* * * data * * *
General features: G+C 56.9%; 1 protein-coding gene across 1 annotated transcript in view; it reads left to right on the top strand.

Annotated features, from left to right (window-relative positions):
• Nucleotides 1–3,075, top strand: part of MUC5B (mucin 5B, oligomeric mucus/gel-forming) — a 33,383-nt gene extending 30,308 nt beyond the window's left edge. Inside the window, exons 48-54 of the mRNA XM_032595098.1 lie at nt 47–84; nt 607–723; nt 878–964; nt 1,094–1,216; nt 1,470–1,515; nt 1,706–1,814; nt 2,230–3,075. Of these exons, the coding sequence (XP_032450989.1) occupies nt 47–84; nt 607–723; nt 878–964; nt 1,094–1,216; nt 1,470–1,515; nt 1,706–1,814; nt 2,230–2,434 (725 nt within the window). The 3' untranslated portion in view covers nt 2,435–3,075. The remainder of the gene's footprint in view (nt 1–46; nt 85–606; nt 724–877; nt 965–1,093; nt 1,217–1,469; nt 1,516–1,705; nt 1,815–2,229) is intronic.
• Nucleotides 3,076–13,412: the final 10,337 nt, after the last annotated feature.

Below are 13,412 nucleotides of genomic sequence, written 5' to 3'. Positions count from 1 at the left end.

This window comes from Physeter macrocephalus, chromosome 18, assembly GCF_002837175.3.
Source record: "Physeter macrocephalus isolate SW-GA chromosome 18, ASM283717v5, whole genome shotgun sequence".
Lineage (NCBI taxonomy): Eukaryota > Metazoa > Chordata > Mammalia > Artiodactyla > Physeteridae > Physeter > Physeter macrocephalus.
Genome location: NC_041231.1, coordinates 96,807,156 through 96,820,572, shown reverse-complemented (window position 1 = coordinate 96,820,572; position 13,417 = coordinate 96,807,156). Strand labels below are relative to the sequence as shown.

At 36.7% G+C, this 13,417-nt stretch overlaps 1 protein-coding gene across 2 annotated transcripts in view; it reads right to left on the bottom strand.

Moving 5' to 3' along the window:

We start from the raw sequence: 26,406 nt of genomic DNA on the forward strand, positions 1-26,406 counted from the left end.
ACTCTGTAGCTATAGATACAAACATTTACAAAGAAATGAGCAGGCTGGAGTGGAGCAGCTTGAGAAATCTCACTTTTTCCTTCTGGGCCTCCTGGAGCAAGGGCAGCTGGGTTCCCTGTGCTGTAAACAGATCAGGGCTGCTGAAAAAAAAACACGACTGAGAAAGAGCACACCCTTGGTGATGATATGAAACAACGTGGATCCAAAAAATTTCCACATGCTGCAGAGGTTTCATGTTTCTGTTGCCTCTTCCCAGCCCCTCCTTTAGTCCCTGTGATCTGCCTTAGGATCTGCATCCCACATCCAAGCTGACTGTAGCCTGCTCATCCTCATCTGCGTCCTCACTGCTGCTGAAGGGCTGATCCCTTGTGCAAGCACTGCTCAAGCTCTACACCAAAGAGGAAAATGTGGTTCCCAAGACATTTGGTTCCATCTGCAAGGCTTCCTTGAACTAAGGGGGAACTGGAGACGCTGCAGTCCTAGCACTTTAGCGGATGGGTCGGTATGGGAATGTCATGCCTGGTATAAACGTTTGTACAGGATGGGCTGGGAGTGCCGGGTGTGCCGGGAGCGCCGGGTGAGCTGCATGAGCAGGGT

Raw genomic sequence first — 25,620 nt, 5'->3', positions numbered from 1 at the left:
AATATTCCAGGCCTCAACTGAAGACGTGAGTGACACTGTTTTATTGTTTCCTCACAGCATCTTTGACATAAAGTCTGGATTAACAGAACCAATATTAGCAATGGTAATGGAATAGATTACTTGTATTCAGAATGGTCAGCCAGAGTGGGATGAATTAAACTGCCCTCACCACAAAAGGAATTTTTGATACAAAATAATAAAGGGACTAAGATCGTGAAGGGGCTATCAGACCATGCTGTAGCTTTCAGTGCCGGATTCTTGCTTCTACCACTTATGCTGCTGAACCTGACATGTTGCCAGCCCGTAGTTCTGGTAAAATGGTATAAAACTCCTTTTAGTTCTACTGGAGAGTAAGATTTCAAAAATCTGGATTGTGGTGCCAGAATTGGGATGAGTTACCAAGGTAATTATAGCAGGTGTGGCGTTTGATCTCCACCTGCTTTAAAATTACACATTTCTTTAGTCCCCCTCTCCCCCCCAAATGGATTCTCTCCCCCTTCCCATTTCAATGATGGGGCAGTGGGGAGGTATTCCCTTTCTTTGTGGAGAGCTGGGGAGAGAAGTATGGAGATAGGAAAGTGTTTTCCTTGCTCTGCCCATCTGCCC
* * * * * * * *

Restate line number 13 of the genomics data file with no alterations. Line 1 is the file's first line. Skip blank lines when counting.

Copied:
ACTCTGTAGCTATAGATACAAACATTTACAAAGAAATGAGCAGGCTGGAGTGGAGCAGCTTGAGAAATCTCACTTTTTCCTTCTGGGCCTCCTGGAGCAAGGGCAGCTGGGTTCCCTGTGCTGTAAACAGATCAGGGCTGCTGAAAAAAAAACACGACTGAGAAAGAGCACACCCTTGGTGATGATATGAAACAACGTGGATCCAAAAAATTTCCACATGCTGCAGAGGTTTCATGTTTCTGTTGCCTCTTCCCAGCCCCTCCTTTAGTCCCTGTGATCTGCCTTAGGATCTGCATCCCACATCCAAGCTGACTGTAGCCTGCTCATCCTCATCTGCGTCCTCACTGCTGCTGAAGGGCTGATCCCTTGTGCAAGCACTGCTCAAGCTCTACACCAAAGAGGAAAATGTGGTTCCCAAGACATTTGGTTCCATCTGCAAGGCTTCCTTGAACTAAGGGGGAACTGGAGACGCTGCAGTCCTAGCACTTTAGCGGATGGGTCGGTATGGGAATGTCATGCCTGGTATAAACGTTTGTACAGGATGGGCTGGGAGTGCCGGGTGTGCCGGGAGCGCCGGGTGAGCTGCATGAGCAGGGT